South Florida Homeowners Insurance AOB Abuse Crisis - No Legislative Action So Insurance Companies Are Making Changes... But Rate Increases Are Coming
The Palm Beach Post recently spoke to the CEO of Universal Property & Casualty Insurance Company CEO Sean Downes about the AOB (Assignment of Benefits) issues in South Florida. He reported a slight uptick in frequency with severity down for AOB homeowners claims.
Insurers use the frequency and severity method to determine the likelihood they will have to pay out for a claim. Frequency refers to the number of claims an insurer expects to see. High frequency means they expect to see a large number of claims. Severity refers to the cost of the claim. Meaning high severity claims are more expensive than average estimates and low severity claims are less than the average.
The Palm Beach Post noted, “Downes made it abundantly clear he was not saying he sees no problem with AOB or no need for legislative action. Last year Universal proposed a blanket rate increase of 8.1 percent for homeowners across South Florida including Palm Beach County, and cited AOB among the reasons.” Downes said a rate increase is likely but he did not mention a percentage.
Universal Property & Casualty Insurance Company is the leading insurer in Broward and Palm Beach counties. State run Citizens Insurance Corporation is the second largest.
In an article from The Sun Sentinel, they warn homeowners are in for a shock come renewal. Insurance companies in South Florida are asking for more rate increases.
The Sun Sentinel reported the following rate increase requests for single-family homeowner multi-peril policies by the Florida Office of Insurance Regulation. Percentages are statewide average premium increases. Florida regulators have 90 days to approve or reject the filings:
· St. Johns Insurance Co., 3.1 percent; 9,490 Tri-County policies; filed Dec. 29
· Elements Property Insurance Co., 9.5 percent; 6,364 Tri-County policies; filed Dec. 29
· Heritage Property & Casualty (Preferred Homeowners), 9.9 percent; 16,285 Tri-County policies; filed Dec. 20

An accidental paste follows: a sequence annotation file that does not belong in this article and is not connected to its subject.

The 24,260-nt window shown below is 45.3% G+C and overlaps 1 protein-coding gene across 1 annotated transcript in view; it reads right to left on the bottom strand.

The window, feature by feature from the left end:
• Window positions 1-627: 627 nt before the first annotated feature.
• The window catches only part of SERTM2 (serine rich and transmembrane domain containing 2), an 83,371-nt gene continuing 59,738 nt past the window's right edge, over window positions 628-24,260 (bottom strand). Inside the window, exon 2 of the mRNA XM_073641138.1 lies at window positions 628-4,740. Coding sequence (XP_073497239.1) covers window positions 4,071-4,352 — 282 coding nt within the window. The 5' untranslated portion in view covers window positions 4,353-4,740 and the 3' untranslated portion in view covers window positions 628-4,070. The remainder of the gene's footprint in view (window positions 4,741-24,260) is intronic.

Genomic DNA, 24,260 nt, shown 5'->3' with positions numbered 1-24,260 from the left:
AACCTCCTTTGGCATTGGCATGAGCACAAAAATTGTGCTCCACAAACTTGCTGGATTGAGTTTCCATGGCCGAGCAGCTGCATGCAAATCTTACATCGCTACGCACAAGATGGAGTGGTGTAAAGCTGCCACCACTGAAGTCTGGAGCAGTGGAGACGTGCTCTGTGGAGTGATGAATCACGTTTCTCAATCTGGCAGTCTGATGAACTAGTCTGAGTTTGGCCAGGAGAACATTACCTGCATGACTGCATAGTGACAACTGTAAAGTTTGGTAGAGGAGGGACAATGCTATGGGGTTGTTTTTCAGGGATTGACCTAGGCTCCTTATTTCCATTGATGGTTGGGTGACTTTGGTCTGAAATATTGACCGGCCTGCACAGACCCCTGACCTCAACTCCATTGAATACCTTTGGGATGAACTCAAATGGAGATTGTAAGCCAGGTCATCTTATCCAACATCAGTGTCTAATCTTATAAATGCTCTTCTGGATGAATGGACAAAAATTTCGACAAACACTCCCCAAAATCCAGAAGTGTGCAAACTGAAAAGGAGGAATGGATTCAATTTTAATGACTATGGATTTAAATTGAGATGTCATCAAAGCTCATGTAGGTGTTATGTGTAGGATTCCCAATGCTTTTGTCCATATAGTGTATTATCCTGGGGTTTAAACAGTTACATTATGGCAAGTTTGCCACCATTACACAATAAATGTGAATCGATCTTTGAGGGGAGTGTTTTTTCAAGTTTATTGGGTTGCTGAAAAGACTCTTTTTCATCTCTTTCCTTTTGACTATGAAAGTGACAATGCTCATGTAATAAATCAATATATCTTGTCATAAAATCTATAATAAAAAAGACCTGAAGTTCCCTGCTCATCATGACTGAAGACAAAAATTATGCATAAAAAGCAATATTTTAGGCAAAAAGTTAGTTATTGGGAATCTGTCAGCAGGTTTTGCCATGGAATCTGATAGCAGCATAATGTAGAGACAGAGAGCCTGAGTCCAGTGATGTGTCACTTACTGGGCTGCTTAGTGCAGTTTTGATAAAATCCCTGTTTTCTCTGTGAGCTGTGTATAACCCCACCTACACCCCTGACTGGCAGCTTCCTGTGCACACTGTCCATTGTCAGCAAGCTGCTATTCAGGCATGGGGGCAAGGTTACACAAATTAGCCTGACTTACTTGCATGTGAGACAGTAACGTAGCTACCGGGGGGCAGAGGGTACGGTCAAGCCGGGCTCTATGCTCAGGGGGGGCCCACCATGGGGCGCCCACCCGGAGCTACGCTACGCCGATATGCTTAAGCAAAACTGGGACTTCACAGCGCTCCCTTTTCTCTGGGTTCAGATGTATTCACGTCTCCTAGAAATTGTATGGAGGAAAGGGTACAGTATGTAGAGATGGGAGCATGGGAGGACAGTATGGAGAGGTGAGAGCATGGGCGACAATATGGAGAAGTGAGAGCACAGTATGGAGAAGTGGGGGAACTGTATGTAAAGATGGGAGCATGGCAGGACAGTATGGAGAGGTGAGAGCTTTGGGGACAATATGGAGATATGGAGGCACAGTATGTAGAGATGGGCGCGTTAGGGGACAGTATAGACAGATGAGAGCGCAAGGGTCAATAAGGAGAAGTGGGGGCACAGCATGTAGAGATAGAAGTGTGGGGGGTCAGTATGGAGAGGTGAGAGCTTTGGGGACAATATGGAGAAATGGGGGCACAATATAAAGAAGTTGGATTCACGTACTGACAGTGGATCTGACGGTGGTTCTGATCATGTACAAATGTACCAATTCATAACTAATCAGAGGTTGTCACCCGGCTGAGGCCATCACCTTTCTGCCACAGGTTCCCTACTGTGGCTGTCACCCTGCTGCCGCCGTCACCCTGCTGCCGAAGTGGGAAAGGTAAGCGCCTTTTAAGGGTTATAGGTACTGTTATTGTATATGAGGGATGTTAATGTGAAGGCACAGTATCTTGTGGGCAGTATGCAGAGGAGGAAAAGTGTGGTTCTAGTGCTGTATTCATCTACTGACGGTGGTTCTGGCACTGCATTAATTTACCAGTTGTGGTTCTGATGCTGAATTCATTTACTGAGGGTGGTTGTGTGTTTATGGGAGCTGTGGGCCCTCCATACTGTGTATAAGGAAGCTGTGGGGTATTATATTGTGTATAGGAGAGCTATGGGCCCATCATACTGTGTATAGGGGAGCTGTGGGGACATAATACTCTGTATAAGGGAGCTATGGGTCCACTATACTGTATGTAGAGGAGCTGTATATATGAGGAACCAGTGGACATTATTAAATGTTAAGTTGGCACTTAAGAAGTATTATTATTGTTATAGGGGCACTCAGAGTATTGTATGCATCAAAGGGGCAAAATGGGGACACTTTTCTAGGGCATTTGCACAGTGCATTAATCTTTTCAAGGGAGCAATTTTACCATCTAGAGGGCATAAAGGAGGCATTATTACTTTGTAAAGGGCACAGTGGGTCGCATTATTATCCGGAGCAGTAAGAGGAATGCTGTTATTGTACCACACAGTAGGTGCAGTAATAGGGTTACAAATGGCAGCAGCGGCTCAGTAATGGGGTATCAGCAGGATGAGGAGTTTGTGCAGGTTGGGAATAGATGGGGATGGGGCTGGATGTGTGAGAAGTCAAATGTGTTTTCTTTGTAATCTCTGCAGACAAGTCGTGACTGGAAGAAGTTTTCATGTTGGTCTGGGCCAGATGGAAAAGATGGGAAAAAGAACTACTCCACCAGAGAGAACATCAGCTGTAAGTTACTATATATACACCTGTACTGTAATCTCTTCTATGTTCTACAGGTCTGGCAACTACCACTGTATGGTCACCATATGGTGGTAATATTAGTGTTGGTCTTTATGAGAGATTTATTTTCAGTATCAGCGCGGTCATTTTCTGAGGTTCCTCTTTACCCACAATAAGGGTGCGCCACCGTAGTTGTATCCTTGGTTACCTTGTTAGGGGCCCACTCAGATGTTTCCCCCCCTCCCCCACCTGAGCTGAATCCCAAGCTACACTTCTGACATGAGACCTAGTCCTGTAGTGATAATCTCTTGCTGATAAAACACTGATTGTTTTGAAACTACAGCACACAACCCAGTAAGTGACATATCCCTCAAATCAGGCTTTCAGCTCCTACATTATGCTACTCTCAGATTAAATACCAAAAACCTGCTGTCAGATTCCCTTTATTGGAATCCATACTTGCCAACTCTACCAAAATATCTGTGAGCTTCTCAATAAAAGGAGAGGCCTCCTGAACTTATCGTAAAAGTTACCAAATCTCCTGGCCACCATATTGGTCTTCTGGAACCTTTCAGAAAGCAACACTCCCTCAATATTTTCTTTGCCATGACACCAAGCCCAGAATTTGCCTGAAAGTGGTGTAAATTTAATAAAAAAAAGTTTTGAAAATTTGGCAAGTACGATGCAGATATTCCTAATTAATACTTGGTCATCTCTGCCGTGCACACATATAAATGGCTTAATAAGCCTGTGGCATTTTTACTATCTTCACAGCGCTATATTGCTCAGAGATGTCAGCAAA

· Tower Hill Prime Insurance Co., 8.9 percent; 18,827 Tri-County policies; filed Dec. 2
· Florida Peninsula (Preferred), 9.0 percent; (Elite), 9.7 percent; 30,193 Tri-County policies; filed Jan. 11
· People’s Trust; 14.5 percent; 54,267 Tri-County policies; filed Jan. 30
· American Integrity, 4.2 percent; 7,748 Tri-County policies; filed Feb. 3
· Castle Key Insurance Co., 7.7 percent; 6,634 Tri-County policies; filed Feb. 6
· Castle Key Indemnity, 12 percent; 1,960 Tri-County policies; filed Feb. 6
· Federated National, 6.5 percent; 36,589 Tri-County policies; filed Feb. 17
The Sun Sentinel spoke to People’s Trust Insurance spokeswoman Michelle Ubben about the AOB crisis. “Despite policy language binding customers to an insurer’s approved contractors, some, particularly in South Florida, call their own contractors and assign benefits to them anyway. People’s Trust Insurance has revised its policy language to more clearly prohibit that ability, and the company hopes the tightened language will reduce losses so the proposed rate increases do not have to be fully implemented.” Ubben said.
Proposed changes to the state law have failed over the years. The Sun Sentinel states, “There are several bills pending in Tallahassee including one broadly supported by insurers and regulators that would prevent contractors working under assignments from claiming legal fees in suits against insurers.” But for now companies like Universal and People’s Trust are working to reduce AOB claims.
Universal Property & Casualty Insurance Company told their analysts they are taking action by responding to claims quickly bringing the average cost per AOB claim down for standard HO-3 policy claims. People’s Trust has changed their policy language to reduce AOB claims and losses.
As independent insurance agents, what are your fears about the AOB crisis? Do you think legislation will ever be passed to stop the abuse? Do you have ideas to help prevent AOB abuse? Are your homeowner customers aware of the rate increase to come?
Today I read a question and answer column from a Canadian newspaper. It’s a special driving and commuting column. The question wasn’t about driving and commuting but insurance fraud.
Dan from Toronto asked if his nephew had committed insurance fraud. It seems Dan’s nephew had his car broken into and he lied and claimed his brand new MacBook was stolen. Dan wondered if this was considered insurance fraud. It seems Dan’s nephew feels he’s owed something since insurance companies charge so much and make a lot of money.
The author explained that 35% of surveyed Canadians didn’t know that defrauding an insurance company is an offense under the Criminal Code of Canada, and 25% said they didn’t know auto insurance fraud affects auto insurance premiums. What the author never said was, YES DAN, IT IS INSURANCE FRAUD.
Insurance agents know fraud will end up costing people more for their insurance. And articles like this one can help raise awareness if people better understand the consequences of insurance fraud. It’s just really sad Dan had to ask.
I’d love to know some of the questions agents get asked regarding blatant insurance fraud. Feel free to comment below.
Vikki Thomas has been working in the insurance industry since 1995. Vikki has worked for several carriers in customer service, quality assurance, underwriting, product management and marketing. Vikki has worked at AccuAgency since 2008.